Spain Trying to Tax Its Way Out of Recession

Spain sacrifices long term economic progress to short term deficit reduction.

Despite €100 billion in European support for its banks and European Central Bank financing of its debt, Spain is struggling to climb out of recession. Little economic growth is expected this year and next while millions of Spaniards are out of work.

Although Spain voted conservatives into government late last year, there appears to be little patience with the few austerity measures that have yet been tried. Public opposition to spending cuts is mounting but austerity in Spain has largely consisted of tax hikes.

The previous socialist government increased personal income taxes in 2010 and introduced two new brackets of 44 and 45 percent for higher incomes. Tax credits for self employed workers were revoked. The sales tax rate was increased from 16 to 18 percent as were excise duties on tobacco and gasoline.

The sales tax could be further raised if Spain follows the recommendations of the European Commission which has allowed the country an extra year to reduce its government shortfall to under 3 percent of gross domestic product in compliance with European fiscal rules.

The Commission also suggests that Spain eliminate tax breaks on housing and speeds up a planned increase in the retirement age to 67.

Spain’s deficit target of 5.3 percent of GDP will probably prove impossible to reach this year. Last year, after Prime Minister Mariano Rajoy’s conservatives ousted the socialists, the deficit ended at 8.9 percent. Government spending was cut that year by 3.6 percent after 1 percent in cuts in 2010.

Spending had increased by a yearly average of 7.6 percent since the start of the decade, from some €250 billion in 2000 to nearly €500 billion in 2009. As a share of GDP, government spending remained stable at around 40 percent during that period but growth was fueled by a bubble in real estate, necessitating the economic contraction that Spain is now suffering.

After the housing market collapsed in 2008, government spending as a share of GDP reached a record high of 46.3 percent. The ruling socialists attempted a Keynesian stimulus policy that did little to shift employment from construction or create jobs in it. One out of five Spanish workers is currently unemployed. Among the young, the jobless rate stands at over 50 percent.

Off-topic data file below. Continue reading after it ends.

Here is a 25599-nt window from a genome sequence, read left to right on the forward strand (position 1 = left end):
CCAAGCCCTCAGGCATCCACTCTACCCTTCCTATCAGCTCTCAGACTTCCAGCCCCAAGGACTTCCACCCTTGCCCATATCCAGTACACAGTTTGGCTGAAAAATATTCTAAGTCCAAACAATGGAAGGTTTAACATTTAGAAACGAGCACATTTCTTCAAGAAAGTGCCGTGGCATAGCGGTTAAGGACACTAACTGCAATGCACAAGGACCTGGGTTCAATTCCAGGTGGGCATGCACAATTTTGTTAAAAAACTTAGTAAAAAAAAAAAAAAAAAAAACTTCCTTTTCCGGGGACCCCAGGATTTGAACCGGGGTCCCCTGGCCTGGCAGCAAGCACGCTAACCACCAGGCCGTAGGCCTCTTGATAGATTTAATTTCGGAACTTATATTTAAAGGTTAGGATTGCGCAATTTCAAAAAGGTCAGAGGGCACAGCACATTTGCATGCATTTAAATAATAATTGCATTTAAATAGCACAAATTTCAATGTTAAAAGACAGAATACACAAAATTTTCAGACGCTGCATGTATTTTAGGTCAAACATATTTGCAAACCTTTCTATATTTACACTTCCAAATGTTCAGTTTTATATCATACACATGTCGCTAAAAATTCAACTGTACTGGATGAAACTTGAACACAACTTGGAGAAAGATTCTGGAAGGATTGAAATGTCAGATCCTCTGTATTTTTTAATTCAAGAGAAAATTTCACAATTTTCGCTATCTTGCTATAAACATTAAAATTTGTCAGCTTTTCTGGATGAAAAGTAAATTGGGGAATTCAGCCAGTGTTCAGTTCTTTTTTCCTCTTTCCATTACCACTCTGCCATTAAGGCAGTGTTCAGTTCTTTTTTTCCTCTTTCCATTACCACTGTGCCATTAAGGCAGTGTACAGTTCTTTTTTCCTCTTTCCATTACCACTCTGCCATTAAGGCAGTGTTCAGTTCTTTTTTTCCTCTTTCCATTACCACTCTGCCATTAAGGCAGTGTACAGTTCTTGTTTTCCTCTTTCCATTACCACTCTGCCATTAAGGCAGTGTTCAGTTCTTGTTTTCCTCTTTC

What the socialists’ policy did achieve was that Spain lost the confidence of credit markets, evidenced by the high interest rates it pays on its bonds, which prompted the European Central Bank to directly finance Spanish borrowing by several hundreds of billions of euros.

The conservatives are wary of deficit spending with the aim of boosting growth but are equally hesitant to implement the sort of supply-side economic reforms that will improve Spanish competitiveness in the long term. Airports and utilities have yet to be privatized. The energy sector should be liberalized. Jobless benefits, among the most generous in Europe, can be overhauled to encourage job seeking.

Instead, the government is focused on short-term deficit reduction at the expense of growth. Further tax increases will discourage entrepreneurship and investment which are needed to create jobs.

The conservatives are also reluctant to cut waste in lower governments.

In Spain’s highly decentralized system of government, the provinces account for more than half of total public spending. The country has more than 8,000s municipalities, 60 percent of which have a population of less than 1,000.

Even in regions where Rajoy’s conservative party is in government and has been for years, the financial difficulties are pressing.

Spanish regions have committed to find over €18 billion of savings by the end of this year, almost half of the nation’s planned deficit reduction, but given their past record, the regions are unlikely to deliver which would force the central government to borrow more to foot their bills — leading to further tax hikes if the ruling party continues to take the easy way out.